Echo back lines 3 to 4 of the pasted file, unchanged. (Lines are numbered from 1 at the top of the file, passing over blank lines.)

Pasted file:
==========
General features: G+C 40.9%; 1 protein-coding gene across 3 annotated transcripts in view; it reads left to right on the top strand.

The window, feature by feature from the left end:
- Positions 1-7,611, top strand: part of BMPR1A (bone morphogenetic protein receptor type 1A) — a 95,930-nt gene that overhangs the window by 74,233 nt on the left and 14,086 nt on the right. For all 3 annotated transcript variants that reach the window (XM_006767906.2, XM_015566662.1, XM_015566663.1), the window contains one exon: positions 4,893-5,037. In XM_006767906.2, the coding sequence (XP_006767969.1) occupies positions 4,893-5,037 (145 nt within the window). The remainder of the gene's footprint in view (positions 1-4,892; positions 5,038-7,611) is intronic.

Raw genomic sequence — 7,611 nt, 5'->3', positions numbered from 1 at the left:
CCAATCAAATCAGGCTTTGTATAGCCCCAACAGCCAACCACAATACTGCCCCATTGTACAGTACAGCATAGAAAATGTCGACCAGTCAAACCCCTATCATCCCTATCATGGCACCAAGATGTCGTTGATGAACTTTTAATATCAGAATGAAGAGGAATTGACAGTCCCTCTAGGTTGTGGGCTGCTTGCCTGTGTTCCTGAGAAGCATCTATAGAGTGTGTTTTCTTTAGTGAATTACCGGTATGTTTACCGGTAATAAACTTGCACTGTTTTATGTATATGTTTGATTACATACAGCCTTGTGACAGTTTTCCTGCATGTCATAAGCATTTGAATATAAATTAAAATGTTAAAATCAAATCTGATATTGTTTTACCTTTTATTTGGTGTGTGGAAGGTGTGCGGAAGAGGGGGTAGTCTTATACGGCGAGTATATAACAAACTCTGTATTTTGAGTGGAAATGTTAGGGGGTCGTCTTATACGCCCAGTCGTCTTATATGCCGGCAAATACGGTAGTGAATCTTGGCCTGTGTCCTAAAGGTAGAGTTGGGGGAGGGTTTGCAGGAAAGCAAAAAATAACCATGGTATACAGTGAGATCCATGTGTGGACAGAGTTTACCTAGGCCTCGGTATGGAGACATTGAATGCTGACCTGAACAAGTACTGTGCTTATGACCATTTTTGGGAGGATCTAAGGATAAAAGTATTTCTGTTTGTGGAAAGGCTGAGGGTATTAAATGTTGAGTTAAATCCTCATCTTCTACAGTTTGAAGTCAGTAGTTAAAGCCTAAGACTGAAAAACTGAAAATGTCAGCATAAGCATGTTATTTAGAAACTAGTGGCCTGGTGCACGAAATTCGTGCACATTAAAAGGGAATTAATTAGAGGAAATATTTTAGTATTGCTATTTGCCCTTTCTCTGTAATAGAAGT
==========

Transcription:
- Positions 1-7,611, top strand: part of BMPR1A (bone morphogenetic protein receptor type 1A) — a 95,930-nt gene that overhangs the window by 74,233 nt on the left and 14,086 nt on the right. For all 3 annotated transcript variants that reach the window (XM_006767906.2, XM_015566662.1, XM_015566663.1), the window contains one exon: positions 4,893-5,037. In XM_006767906.2, the coding sequence (XP_006767969.1) occupies positions 4,893-5,037 (145 nt within the window). The remainder of the gene's footprint in view (positions 1-4,892; positions 5,038-7,611) is intronic.

Raw genomic sequence — 7,611 nt, 5'->3', positions numbered from 1 at the left: